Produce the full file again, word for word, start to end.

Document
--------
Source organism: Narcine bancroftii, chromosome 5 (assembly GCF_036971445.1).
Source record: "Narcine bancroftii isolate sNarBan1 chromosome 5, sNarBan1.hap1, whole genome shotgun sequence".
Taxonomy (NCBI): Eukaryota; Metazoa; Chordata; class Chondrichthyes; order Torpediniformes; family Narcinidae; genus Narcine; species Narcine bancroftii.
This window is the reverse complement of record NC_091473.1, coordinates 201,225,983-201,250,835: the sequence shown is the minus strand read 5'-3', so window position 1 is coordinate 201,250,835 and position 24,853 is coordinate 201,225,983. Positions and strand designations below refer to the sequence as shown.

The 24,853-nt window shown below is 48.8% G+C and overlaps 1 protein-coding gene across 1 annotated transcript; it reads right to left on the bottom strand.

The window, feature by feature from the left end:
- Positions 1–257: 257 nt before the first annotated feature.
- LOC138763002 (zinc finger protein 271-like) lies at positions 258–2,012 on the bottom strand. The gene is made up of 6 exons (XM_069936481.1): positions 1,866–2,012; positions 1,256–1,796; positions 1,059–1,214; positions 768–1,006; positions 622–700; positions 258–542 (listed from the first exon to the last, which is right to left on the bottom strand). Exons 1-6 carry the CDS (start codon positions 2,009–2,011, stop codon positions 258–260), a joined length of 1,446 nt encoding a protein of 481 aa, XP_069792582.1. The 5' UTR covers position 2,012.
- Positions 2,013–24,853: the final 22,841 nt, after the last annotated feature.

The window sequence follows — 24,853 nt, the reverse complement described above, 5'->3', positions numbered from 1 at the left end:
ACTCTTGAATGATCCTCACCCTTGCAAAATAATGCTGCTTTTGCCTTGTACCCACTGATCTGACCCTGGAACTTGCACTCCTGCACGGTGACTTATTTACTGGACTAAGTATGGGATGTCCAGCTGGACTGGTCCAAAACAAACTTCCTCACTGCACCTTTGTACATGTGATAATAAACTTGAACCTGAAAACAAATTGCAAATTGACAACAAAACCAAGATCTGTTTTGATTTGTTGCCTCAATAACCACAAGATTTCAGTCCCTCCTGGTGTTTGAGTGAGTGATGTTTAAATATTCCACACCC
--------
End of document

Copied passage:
Source organism: Narcine bancroftii, chromosome 5 (assembly GCF_036971445.1).
Source record: "Narcine bancroftii isolate sNarBan1 chromosome 5, sNarBan1.hap1, whole genome shotgun sequence".
Taxonomy (NCBI): Eukaryota; Metazoa; Chordata; class Chondrichthyes; order Torpediniformes; family Narcinidae; genus Narcine; species Narcine bancroftii.
This window is the reverse complement of record NC_091473.1, coordinates 201,225,983-201,250,835: the sequence shown is the minus strand read 5'-3', so window position 1 is coordinate 201,250,835 and position 24,853 is coordinate 201,225,983. Positions and strand designations below refer to the sequence as shown.

The 24,853-nt window shown below is 48.8% G+C and overlaps 1 protein-coding gene across 1 annotated transcript; it reads right to left on the bottom strand.

The window, feature by feature from the left end:
- Positions 1–257: 257 nt before the first annotated feature.
- LOC138763002 (zinc finger protein 271-like) lies at positions 258–2,012 on the bottom strand. The gene is made up of 6 exons (XM_069936481.1): positions 1,866–2,012; positions 1,256–1,796; positions 1,059–1,214; positions 768–1,006; positions 622–700; positions 258–542 (listed from the first exon to the last, which is right to left on the bottom strand). Exons 1-6 carry the CDS (start codon positions 2,009–2,011, stop codon positions 258–260), a joined length of 1,446 nt encoding a protein of 481 aa, XP_069792582.1. The 5' UTR covers position 2,012.
- Positions 2,013–24,853: the final 22,841 nt, after the last annotated feature.

The window sequence follows — 24,853 nt, the reverse complement described above, 5'->3', positions numbered from 1 at the left end:
ACTCTTGAATGATCCTCACCCTTGCAAAATAATGCTGCTTTTGCCTTGTACCCACTGATCTGACCCTGGAACTTGCACTCCTGCACGGTGACTTATTTACTGGACTAAGTATGGGATGTCCAGCTGGACTGGTCCAAAACAAACTTCCTCACTGCACCTTTGTACATGTGATAATAAACTTGAACCTGAAAACAAATTGCAAATTGACAACAAAACCAAGATCTGTTTTGATTTGTTGCCTCAATAACCACAAGATTTCAGTCCCTCCTGGTGTTTGAGTGAGTGATGTTTAAATATTCCACACCC